We want to start this post by drawing an important distinction that is often overlooked: going to a community college or state school for two years and then transferring to a top tier school doesn’t work. That system can work if you’re transferring from a satellite campus to a main campus, but won’t get you from Temple to Penn. Here’s why:
Top tier schools have very high retention rates, so when they’re looking at a transfer applicant pool, they’re only replacing the 2-3% of students that left. They technically don’t have to admit anyone, and they’re not admitting transfer students just because they have a stand out application.
In other words, transfer acceptance rates are low because retention rates at top schools, especially Ivy League schools, are high. What admissions counselors are looking for (and how many students they’ll accept) is different every year because it’s a direct function of both their retention rate and filing any holes they see.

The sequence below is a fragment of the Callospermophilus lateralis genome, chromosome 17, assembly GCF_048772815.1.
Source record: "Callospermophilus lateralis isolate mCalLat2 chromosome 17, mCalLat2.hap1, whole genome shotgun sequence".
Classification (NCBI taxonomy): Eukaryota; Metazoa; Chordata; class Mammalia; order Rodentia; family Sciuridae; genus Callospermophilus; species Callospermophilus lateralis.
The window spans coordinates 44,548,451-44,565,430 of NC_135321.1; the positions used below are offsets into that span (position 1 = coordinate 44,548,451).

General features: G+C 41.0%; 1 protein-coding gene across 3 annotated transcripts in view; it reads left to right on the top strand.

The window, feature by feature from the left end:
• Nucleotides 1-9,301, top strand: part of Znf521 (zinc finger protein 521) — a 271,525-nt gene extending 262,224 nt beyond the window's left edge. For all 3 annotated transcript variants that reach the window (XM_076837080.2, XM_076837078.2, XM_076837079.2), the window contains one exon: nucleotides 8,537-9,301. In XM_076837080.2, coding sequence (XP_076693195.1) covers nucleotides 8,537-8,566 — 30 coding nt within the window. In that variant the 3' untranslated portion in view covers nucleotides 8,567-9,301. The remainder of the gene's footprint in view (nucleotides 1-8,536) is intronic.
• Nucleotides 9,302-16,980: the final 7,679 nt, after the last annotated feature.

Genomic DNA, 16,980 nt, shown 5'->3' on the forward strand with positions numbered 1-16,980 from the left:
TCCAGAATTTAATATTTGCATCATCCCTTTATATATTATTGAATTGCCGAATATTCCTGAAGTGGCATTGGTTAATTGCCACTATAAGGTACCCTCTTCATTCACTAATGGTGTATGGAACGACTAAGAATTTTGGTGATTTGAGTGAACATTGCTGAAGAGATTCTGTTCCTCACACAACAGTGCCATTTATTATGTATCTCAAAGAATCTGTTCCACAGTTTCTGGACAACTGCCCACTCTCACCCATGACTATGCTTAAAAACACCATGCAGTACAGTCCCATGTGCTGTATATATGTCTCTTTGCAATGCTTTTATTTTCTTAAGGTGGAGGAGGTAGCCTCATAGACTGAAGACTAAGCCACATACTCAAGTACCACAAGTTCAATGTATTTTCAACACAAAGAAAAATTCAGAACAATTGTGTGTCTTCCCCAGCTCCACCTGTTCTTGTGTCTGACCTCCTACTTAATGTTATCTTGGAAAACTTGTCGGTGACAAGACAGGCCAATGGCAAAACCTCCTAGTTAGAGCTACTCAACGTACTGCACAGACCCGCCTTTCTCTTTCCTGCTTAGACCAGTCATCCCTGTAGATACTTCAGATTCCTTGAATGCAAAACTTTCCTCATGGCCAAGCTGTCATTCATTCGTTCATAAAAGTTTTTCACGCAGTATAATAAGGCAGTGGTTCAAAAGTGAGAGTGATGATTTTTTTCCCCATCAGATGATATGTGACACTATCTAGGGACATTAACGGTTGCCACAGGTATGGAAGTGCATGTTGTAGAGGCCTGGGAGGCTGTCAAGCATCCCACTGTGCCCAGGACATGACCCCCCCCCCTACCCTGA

Transfer Acceptance Rates:
We’ve compiled a chart with transfer acceptance rates from top schools since 2014. The years at the top refer to the admission cycle year: so the percentages under 2014/15 refers to the class of 2019, 2015/16 refers to the class of 2020, 2016/17 refers to the class of 2021, and 2017/18 refers to the class of 2022.
A note on a few statistics:
Cornell is clearly the outlier here with a transfer admit rate that far surpasses the rest. It’s the most “transfer friendly” of the Ivy’s by far.
Princeton didn’t accept transfer students until last year.
Brown’s usual 5% rose to 9% for the class of 2020, which is likely due to an unusual dip in retention rate that year.
For reference, here are the regular admission rates for the same schools:
Outside of Cornell, you’ll see that transfer acceptance rates are even lower in every case. If there’s one major takeaway from this post, it should be that transferring into a top tiered school after two years shouldn’t be part of your application strategy. Not everyone needs to attend an Ivy League, and these statistics will hopefully serve as a look into how difficult it is to get in. This isn’t to say that transferring isn’t an option, but you should consider where you’re applying and manage expectations from the start.
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